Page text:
Saturday, 31 March 2012

Stoke Bruerne to Whilton

(Boat Sickle - posted by Cath)

The canal reservoirs in the South are at about half the capacity that they were at this time last year –some are virtually empty. There are restrictions on the hours of usage of the major flights of locks to make people share locks, and so that boats going up swap with boats going down. There have been teams of volunteer lock keepers recruited.
We spent the night at the bottom of Stoke Bruerne Locks waiting for the flight to be unlocked in the morning.
Heading up Stoke Bruerne Flight
 At five to ten the BW man arrived to unlock the gates. So, we set off immediately with another boat that had arrived behind us an hour or so earlier.  As we started off up the flight a BW trainer with a team of volunteer lock keepers arrived having walked down from the top.  They shadowed us the whole way up the flight, with the trainer explaining how to work the locks, how to let water down into a pound that is low, and all the other things that the volunteers will need to know while they help in their role of tackling the drought conditions. 
Training the volunteer lock keepers

The trainer explained clearly and patiently, but we were surprised that none of the volunteers actually seemed to know very much already. We had made the assumption that they would all be experienced boaters, but clearly not. Locks can be dangerous places, so the volunteers will need to work calmly and safely, but we and the other boater travelling with us were surprised at how slowly they were being trained to do things. Paddles were going up very slowly, it seemed to take ages to get the gates open and the boats out of the locks. It is a difficult thing, BW has to make sure that the volunteers are trained to work safely, but we could see potential arguments developing in the future with experienced boaters being told that they can’t work locks as quickly as they are used to doing.
Into the tunnel – this time I stayed in the cabin, instead of sitting on the tug deck with a lantern. I got the washing up done, then washed down the ceiling and a lot of the cabin walls. I felt very virtuous, like a real boatwoman.
In Blisworth, a provisioning stop
A quick stock up of milk, cheese and butter at Blisworth, then on through many miles of lockless canal. I put a couple of baking potatoes into the oven, turning them occasionally, and checking their progress. After two hours we had some of the best baked potatoes I’ve eaten in ages.
We took turns at steering, with Alan getting a cheeky ‘Slow down!’ from Dominic Miles at Stowe Hill Wharf. Shortly afterwards a small boat did a U-Turn in front of Sickle – sticking his arm out and just turning across our bows. Obviously he doesn’t have much idea of what it’s like steering an old boat, but Alan managed to pull up in time, and avoid hitting him broadside.  In Weedon we passed another friend from the Canal World Forum, Keith (Jelunga).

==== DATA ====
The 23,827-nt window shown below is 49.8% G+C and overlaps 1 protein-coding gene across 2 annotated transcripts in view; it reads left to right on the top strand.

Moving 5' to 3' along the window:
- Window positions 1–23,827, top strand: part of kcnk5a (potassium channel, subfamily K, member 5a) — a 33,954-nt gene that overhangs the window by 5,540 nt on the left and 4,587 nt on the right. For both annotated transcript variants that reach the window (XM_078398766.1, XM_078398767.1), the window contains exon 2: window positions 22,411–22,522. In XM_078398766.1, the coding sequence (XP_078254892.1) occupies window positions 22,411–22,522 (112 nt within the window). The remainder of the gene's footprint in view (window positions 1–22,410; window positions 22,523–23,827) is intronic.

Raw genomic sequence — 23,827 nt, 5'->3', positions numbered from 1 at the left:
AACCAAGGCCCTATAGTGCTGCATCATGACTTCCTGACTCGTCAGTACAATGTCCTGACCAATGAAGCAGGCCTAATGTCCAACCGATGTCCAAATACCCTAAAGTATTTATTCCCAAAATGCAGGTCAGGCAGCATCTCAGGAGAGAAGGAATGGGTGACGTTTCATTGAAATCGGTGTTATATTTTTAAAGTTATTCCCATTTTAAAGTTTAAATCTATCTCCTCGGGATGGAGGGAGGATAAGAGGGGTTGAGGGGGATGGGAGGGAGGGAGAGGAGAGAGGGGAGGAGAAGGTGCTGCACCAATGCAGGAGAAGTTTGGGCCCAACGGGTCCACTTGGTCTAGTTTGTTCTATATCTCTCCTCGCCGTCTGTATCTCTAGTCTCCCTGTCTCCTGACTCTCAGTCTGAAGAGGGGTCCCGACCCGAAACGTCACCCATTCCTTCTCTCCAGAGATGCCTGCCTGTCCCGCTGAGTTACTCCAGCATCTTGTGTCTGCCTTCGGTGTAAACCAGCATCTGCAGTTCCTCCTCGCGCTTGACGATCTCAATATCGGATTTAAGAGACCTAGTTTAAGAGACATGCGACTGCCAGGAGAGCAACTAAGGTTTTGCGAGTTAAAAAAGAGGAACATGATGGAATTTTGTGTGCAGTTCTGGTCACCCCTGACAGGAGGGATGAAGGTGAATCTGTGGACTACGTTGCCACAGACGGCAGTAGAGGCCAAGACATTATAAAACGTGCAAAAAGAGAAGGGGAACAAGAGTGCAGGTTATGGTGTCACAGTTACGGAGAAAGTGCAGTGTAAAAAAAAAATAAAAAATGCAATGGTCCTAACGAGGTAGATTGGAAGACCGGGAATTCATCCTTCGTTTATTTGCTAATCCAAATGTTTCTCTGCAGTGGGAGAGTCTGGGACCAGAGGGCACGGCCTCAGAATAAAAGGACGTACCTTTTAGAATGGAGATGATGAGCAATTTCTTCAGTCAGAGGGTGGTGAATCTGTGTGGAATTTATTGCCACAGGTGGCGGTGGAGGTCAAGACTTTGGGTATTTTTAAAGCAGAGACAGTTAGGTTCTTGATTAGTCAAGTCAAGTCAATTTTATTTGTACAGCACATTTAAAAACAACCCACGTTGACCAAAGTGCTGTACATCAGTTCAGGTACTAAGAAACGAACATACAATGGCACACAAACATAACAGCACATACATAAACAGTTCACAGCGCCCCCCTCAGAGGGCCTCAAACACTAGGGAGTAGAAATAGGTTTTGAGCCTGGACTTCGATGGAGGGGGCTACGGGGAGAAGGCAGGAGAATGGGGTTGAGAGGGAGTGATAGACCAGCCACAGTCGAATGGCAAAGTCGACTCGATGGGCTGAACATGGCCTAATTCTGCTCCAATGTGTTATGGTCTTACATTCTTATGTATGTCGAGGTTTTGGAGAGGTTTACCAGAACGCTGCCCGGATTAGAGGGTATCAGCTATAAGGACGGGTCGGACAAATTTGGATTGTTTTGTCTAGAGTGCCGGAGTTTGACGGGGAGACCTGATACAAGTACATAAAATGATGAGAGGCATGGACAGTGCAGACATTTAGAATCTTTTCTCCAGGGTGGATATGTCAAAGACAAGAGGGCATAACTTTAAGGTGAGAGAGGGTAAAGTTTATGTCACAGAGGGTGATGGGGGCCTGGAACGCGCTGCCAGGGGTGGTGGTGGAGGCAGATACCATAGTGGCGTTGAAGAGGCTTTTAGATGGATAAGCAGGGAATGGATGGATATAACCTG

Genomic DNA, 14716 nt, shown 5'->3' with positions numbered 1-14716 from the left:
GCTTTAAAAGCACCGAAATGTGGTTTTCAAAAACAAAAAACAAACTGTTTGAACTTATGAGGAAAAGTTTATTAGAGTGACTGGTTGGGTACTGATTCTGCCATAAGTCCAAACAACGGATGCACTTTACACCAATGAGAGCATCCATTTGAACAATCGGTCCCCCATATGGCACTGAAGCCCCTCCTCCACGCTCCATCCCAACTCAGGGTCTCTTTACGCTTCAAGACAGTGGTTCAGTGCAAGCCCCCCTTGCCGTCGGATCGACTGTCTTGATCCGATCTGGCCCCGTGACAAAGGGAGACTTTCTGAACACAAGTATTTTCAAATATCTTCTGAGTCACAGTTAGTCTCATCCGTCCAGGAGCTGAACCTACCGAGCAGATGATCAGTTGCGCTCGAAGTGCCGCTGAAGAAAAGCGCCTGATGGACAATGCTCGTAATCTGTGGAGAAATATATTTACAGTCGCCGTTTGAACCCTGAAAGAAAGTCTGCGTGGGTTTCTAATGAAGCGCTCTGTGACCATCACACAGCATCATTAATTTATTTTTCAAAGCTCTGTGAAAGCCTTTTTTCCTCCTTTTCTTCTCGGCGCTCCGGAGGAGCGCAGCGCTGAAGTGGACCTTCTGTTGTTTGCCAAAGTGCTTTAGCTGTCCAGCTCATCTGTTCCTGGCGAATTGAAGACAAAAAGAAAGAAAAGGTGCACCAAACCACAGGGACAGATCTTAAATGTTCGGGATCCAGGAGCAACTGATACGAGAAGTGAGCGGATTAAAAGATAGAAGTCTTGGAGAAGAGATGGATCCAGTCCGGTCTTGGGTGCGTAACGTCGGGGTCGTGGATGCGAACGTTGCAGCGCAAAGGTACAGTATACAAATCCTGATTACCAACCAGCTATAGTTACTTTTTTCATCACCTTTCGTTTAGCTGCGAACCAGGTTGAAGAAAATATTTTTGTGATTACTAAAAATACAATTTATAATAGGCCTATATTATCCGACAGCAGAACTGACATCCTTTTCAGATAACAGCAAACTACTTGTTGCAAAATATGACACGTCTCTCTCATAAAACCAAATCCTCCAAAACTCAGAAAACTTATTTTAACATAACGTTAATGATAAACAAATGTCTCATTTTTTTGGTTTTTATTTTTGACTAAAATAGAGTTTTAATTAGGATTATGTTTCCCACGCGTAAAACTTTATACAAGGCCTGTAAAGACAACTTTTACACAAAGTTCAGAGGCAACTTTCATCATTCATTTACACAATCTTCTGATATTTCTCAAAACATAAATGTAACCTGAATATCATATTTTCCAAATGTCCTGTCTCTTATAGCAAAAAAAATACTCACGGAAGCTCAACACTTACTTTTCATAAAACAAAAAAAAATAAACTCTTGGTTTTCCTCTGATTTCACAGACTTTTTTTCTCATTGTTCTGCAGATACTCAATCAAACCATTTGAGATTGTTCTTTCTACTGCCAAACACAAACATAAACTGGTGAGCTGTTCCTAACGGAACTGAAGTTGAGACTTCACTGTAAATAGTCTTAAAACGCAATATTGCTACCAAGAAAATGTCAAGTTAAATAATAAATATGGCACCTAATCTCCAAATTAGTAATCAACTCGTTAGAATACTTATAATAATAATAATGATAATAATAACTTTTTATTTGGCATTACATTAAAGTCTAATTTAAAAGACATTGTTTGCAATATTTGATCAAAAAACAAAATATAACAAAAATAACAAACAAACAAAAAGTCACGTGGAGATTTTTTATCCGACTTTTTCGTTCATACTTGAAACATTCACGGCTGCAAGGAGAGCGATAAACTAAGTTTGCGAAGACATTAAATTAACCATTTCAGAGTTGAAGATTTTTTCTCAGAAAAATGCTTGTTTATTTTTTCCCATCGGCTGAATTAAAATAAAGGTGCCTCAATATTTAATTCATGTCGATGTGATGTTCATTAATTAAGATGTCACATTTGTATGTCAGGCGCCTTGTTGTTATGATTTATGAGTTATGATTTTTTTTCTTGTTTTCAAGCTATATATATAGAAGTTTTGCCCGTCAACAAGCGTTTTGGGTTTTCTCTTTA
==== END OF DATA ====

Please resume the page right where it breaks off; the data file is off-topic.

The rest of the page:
In the queue for the locks at Whilton

We stopped at the bottom of the Whilton/ Buckby flight of locks, immediately behind another boat on the lock landing. Once tied up I got busy cooking, although I haven’t completely got the measure of the stove yet. I didn’t have it quite hot enough and the food was a long time before it was ready. 

We only have one battery, which we cannot allow to run low in the evening with running lights, etc., otherwise we won’t be able to start Sickle in the morning, so we don’t stay up late. To be honest, I am tired after a very busy term, so I’m likely to just fall asleep on the side bed, and have to get up to go to bed later. However, we were surprised that as we were midway between the West Coast Mainline and the M1, each only a couple of hundred metres either side, that it was far quieter than we would have predicted.

Stoke Bruerne Bottom Lock to Whilton Bottom Lock
Miles: 15.6, Locks: 7

Totals for extended trip....
Miles: 32.4 Locks: 8

Friday, 30 March 2012

Another Adventure Begins, (in which I find myself surprisingly "famous"!)

(Boat Sickle - posted by Alan)

Well, as it very much looks like many boating plans may not happen this year due to the severe problems with water shortages, we are determined to try and get some trips in whilst it is still a possibility.

Crossing the recently refurbished Wolverton trunk aqueduct
We have had a long standing invitation to a big celebration event North of Birmingham at Easter, and had planned to do a “standard” trip with the comforts of “Chalice”, and a third crew member.   However time restrictions have prompted just the two of us to set off instead with “Sickle”, (a.k.a. “the Floating Patio”), the rationale being that she was a day closer to Birmingham to start with, and we expect to lose at least a day over “standard” times, as we keep reaching locked flights, and have to wait until the middle of next morning before we can continue.

Cosgove - the only lock possible on our first day
So I set off today with “Sickle”, and once Cath had finished work she used a combination of bicycle and train to join me at Wolverton.  We were then able to carry on only as far as Stoke Bruerne locks, which had already been locked up many hours earlier.

What I had not expected was the minor stardom I seem to have achieved by my attempts to get elected to the Canal and River Trust Council.  At least 4 times today somebody suddenly appeared on the bank, or at the hatches of their boat and said something along the lines of “You must be Alan – I voted for you!”.  So thanks to those of you that I did work out who you were, (most), but also at least one I couldn’t make out over the roar of the mighty Lister, (the lady from CWDF at Linford, I think it was).  I’m very touched by the number of people who have congratulated me on my efforts, and encouraged me that I should go for it again next time.

Speciality of "The Boat"
That said, we are used to slipping around the system fairly anonymously, but I guess “Sickle” is distinctive enough that even if lots of people have no idea what “Alan” looks like, they can fairly easily associate us with the boat.

As for “associate us with The Boat”, that also sounded like a good idea!  With only a single battery that provides both starting and “facilities”, coupled with early finishes, we can’t afford to be on board using too much electricity.  So, after arrival at the bottom of the Stoke Bruerne flight, and getting sorted, we walked what I guess is about a mile each way, and did indeed enjoy an excellent meal at “The Boat”.  I can recommend the “Hobgoblin”, at the moment – it was spot on!